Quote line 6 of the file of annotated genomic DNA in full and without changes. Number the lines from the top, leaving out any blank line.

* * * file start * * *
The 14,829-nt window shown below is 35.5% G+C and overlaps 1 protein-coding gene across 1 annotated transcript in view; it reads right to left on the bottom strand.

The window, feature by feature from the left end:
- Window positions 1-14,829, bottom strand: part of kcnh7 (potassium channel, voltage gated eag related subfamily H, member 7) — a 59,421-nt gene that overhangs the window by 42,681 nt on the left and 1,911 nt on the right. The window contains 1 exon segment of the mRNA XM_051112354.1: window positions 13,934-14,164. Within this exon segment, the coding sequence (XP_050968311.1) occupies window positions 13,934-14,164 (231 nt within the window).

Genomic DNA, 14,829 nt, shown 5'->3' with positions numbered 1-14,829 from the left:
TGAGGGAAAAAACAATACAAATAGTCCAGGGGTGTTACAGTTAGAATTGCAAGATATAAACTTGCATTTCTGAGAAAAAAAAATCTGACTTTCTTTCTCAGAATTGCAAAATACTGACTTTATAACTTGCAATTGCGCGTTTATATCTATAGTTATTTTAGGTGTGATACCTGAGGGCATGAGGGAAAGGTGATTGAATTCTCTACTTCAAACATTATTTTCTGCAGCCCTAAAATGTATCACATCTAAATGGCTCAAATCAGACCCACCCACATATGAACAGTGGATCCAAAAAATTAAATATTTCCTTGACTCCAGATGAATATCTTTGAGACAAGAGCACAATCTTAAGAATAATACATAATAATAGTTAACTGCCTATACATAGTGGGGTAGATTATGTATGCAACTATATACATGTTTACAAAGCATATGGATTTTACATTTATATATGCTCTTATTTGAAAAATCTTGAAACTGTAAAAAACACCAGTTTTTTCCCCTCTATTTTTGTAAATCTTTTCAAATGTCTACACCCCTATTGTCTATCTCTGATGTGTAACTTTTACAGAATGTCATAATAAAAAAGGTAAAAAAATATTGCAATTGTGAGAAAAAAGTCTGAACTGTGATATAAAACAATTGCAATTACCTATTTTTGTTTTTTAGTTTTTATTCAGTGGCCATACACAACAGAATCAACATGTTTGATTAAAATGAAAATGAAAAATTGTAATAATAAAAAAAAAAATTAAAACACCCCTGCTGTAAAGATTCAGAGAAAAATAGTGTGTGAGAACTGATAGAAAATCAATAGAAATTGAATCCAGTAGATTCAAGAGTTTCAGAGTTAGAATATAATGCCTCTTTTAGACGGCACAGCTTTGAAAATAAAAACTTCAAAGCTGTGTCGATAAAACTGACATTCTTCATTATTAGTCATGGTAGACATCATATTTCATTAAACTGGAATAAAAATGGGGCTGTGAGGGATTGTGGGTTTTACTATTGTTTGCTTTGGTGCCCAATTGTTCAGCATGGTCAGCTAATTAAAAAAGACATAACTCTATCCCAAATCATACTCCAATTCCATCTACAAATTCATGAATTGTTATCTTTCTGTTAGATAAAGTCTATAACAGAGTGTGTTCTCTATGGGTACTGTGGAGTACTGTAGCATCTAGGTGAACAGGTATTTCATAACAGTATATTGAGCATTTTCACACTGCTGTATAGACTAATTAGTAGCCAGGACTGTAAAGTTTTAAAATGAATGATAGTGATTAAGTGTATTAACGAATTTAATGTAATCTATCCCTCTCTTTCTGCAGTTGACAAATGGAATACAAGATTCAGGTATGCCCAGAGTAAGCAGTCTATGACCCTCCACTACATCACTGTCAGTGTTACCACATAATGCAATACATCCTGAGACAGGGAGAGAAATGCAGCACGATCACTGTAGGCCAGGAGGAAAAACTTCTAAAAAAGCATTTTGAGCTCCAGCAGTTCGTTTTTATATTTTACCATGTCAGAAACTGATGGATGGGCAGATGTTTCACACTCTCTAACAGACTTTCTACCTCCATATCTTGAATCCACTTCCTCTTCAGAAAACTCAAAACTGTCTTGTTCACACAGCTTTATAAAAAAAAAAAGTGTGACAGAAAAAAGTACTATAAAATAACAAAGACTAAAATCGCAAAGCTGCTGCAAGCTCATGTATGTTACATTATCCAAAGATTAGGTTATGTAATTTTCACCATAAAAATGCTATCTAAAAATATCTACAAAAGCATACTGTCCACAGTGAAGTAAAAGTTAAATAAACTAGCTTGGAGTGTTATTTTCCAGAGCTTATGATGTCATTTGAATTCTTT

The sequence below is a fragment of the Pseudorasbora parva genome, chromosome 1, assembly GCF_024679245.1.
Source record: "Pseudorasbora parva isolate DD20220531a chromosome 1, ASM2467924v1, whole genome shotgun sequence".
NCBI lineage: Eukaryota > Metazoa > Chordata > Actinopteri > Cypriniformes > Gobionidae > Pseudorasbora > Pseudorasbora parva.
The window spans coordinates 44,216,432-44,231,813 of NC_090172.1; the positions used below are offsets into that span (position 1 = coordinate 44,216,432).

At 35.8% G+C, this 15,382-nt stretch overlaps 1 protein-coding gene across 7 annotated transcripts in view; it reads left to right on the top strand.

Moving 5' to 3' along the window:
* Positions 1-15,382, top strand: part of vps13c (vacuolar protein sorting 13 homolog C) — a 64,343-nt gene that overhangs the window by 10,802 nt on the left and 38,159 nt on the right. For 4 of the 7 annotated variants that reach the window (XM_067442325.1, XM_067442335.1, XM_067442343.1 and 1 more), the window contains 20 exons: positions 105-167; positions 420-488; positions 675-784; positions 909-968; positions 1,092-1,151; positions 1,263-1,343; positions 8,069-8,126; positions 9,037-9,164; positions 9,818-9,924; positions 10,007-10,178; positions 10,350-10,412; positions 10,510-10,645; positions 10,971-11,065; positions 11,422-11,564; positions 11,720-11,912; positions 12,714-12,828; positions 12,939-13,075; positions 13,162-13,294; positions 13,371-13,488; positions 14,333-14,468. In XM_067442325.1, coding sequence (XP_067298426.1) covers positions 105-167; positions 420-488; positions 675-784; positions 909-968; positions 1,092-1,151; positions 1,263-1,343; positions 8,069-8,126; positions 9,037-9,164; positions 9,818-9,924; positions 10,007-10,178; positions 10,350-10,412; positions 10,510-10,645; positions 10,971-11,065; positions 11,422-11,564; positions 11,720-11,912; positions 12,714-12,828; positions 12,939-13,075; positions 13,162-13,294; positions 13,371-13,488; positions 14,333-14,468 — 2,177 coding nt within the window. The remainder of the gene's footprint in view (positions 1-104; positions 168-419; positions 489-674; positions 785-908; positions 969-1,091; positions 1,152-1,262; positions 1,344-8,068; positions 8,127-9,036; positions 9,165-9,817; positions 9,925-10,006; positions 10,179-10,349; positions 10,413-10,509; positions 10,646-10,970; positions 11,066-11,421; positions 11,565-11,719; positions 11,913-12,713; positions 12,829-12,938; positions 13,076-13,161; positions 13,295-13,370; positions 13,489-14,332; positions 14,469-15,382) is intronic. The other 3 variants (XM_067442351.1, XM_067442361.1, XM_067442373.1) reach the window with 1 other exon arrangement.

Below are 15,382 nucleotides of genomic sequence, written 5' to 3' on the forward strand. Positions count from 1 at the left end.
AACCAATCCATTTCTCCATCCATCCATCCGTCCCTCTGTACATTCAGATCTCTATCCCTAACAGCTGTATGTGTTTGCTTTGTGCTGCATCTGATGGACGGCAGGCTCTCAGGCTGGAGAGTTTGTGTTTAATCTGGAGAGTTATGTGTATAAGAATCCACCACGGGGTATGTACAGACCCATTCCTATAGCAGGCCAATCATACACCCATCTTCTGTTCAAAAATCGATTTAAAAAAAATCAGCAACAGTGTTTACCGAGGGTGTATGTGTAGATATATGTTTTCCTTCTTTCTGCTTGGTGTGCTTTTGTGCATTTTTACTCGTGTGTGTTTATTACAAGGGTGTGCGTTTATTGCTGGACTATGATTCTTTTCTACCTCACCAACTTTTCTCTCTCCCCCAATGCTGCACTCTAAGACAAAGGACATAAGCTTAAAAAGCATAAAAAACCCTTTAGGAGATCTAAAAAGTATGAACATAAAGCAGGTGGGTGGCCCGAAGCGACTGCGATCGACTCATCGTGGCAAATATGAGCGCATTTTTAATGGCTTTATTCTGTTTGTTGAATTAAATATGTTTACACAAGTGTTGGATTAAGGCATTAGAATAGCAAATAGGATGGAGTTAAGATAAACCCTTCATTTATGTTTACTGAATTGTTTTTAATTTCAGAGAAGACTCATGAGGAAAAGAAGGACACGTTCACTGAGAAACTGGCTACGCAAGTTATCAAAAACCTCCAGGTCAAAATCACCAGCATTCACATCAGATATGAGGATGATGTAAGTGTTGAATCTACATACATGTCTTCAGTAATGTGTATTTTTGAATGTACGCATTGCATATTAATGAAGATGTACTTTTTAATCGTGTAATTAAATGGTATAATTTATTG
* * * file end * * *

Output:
The sequence below is a fragment of the Pseudorasbora parva genome, chromosome 1, assembly GCF_024679245.1.